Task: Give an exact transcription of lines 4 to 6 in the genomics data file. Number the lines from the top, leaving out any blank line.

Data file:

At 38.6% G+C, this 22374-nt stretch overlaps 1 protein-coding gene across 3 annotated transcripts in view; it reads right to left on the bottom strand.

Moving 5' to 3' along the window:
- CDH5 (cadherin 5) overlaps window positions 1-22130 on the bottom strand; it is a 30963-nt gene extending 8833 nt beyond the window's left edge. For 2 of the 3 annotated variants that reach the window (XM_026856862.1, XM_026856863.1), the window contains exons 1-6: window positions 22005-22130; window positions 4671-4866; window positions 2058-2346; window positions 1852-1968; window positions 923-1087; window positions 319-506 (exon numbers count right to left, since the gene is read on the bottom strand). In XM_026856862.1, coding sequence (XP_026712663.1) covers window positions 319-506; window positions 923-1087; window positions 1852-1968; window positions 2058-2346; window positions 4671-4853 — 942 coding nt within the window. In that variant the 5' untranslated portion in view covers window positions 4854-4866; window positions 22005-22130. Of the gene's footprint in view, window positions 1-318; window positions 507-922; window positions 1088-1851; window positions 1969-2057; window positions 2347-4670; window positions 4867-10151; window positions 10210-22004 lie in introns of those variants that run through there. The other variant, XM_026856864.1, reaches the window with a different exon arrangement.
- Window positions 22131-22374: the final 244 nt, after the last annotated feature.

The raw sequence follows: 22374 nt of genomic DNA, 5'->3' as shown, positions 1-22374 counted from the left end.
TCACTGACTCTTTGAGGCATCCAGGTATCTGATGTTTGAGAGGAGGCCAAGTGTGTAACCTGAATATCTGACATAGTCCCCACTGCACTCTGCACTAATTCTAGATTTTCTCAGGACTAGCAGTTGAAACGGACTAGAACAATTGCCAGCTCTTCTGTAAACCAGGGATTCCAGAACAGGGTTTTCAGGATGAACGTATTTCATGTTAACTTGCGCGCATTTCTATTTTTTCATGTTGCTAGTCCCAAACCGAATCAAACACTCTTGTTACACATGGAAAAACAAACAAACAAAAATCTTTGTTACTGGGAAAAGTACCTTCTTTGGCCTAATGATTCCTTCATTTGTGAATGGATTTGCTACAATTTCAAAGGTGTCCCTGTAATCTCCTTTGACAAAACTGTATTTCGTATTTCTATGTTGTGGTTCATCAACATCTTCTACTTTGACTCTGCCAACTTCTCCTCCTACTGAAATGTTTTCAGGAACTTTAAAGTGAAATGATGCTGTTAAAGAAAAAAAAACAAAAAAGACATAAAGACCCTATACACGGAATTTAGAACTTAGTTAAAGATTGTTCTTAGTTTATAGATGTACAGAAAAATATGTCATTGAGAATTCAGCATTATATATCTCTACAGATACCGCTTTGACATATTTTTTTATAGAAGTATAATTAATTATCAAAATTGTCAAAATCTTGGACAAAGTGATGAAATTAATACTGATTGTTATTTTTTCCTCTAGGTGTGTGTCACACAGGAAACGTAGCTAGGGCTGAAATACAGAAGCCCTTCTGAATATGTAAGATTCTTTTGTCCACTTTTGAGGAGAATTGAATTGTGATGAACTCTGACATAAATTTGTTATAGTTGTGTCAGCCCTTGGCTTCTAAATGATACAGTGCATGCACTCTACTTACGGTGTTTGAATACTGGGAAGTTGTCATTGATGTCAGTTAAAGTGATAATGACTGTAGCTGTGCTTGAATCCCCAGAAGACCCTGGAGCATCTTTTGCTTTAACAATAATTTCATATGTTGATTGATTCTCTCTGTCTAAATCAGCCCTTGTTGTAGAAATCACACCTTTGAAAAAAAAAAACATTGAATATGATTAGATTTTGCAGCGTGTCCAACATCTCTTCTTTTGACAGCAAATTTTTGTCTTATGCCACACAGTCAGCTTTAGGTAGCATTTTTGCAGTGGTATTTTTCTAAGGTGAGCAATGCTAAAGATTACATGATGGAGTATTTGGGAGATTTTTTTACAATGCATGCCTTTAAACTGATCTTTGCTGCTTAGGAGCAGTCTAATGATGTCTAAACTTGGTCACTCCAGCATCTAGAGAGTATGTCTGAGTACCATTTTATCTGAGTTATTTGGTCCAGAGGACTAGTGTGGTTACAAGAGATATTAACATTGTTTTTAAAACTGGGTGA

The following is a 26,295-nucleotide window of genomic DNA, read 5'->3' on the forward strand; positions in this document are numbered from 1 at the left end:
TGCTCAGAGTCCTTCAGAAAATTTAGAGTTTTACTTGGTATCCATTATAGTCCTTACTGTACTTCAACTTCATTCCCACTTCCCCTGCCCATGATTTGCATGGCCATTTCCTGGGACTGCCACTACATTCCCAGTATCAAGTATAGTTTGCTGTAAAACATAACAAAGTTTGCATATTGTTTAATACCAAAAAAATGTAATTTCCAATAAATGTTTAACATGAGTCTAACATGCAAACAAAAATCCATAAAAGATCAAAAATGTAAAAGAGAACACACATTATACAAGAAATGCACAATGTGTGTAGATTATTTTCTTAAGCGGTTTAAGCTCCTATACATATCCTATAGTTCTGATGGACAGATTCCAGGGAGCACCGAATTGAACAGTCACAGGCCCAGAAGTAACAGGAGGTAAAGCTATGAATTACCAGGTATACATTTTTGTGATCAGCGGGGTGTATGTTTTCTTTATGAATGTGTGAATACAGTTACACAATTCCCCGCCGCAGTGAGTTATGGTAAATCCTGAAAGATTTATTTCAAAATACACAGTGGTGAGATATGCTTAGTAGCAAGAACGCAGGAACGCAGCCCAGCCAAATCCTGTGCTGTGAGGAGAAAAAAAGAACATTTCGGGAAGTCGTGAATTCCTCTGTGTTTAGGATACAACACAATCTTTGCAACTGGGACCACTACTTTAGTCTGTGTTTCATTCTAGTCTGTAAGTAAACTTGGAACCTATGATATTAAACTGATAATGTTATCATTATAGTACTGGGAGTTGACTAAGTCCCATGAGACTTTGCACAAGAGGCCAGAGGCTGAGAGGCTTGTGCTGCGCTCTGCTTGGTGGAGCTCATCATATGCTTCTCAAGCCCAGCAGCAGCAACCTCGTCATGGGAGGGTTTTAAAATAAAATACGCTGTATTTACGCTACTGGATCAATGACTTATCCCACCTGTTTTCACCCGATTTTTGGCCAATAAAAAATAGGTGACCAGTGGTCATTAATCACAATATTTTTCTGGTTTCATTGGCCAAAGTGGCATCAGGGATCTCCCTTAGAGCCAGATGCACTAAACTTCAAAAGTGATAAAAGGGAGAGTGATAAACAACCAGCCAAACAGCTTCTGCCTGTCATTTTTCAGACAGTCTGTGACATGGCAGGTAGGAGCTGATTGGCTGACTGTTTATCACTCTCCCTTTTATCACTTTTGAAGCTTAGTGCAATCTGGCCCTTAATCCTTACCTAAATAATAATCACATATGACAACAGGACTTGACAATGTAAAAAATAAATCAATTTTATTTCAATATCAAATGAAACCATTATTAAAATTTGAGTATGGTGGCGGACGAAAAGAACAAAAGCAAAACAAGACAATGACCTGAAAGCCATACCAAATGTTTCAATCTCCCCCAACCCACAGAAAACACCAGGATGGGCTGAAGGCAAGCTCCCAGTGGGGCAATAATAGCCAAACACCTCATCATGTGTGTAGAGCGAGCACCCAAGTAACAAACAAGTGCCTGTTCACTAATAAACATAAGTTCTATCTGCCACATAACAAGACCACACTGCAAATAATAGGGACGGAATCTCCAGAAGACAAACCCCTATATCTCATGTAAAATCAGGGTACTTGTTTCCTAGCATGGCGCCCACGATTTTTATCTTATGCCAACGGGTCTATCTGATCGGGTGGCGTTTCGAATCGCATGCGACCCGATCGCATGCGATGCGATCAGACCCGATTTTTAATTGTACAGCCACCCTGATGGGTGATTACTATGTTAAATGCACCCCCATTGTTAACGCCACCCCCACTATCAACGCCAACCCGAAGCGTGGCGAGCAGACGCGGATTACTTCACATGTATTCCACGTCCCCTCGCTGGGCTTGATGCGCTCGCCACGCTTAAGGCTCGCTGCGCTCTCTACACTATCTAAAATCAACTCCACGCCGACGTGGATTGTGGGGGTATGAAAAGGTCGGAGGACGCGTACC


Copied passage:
- Window positions 22131-22374: the final 244 nt, after the last annotated feature.

The raw sequence follows: 22374 nt of genomic DNA, 5'->3' as shown, positions 1-22374 counted from the left end.
TCACTGACTCTTTGAGGCATCCAGGTATCTGATGTTTGAGAGGAGGCCAAGTGTGTAACCTGAATATCTGACATAGTCCCCACTGCACTCTGCACTAATTCTAGATTTTCTCAGGACTAGCAGTTGAAACGGACTAGAACAATTGCCAGCTCTTCTGTAAACCAGGGATTCCAGAACAGGGTTTTCAGGATGAACGTATTTCATGTTAACTTGCGCGCATTTCTATTTTTTCATGTTGCTAGTCCCAAACCGAATCAAACACTCTTGTTACACATGGAAAAACAAACAAACAAAAATCTTTGTTACTGGGAAAAGTACCTTCTTTGGCCTAATGATTCCTTCATTTGTGAATGGATTTGCTACAATTTCAAAGGTGTCCCTGTAATCTCCTTTGACAAAACTGTATTTCGTATTTCTATGTTGTGGTTCATCAACATCTTCTACTTTGACTCTGCCAACTTCTCCTCCTACTGAAATGTTTTCAGGAACTTTAAAGTGAAATGATGCTGTTAAAGAAAAAAAAACAAAAAAGACATAAAGACCCTATACACGGAATTTAGAACTTAGTTAAAGATTGTTCTTAGTTTATAGATGTACAGAAAAATATGTCATTGAGAATTCAGCATTATATATCTCTACAGATACCGCTTTGACATATTTTTTTATAGAAGTATAATTAATTATCAAAATTGTCAAAATCTTGGACAAAGTGATGAAATTAATACTGATTGTTATTTTTTCCTCTAGGTGTGTGTCACACAGGAAACGTAGCTAGGGCTGAAATACAGAAGCCCTTCTGAATATGTAAGATTCTTTTGTCCACTTTTGAGGAGAATTGAATTGTGATGAACTCTGACATAAATTTGTTATAGTTGTGTCAGCCCTTGGCTTCTAAATGATACAGTGCATGCACTCTACTTACGGTGTTTGAATACTGGGAAGTTGTCATTGATGTCAGTTAAAGTGATAATGACTGTAGCTGTGCTTGAATCCCCAGAAGACCCTGGAGCATCTTTTGCTTTAACAATAATTTCATATGTTGATTGATTCTCTCTGTCTAAATCAGCCCTTGTTGTAGAAATCACACCTTTGAAAAAAAAAAACATTGAATATGATTAGATTTTGCAGCGTGTCCAACATCTCTTCTTTTGACAGCAAATTTTTGTCTTATGCCACACAGTCAGCTTTAGGTAGCATTTTTGCAGTGGTATTTTTCTAAGGTGAGCAATGCTAAAGATTACATGATGGAGTATTTGGGAGATTTTTTTACAATGCATGCCTTTAAACTGATCTTTGCTGCTTAGGAGCAGTCTAATGATGTCTAAACTTGGTCACTCCAGCATCTAGAGAGTATGTCTGAGTACCATTTTATCTGAGTTATTTGGTCCAGAGGACTAGTGTGGTTACAAGAGATATTAACATTGTTTTTAAAACTGGGTGA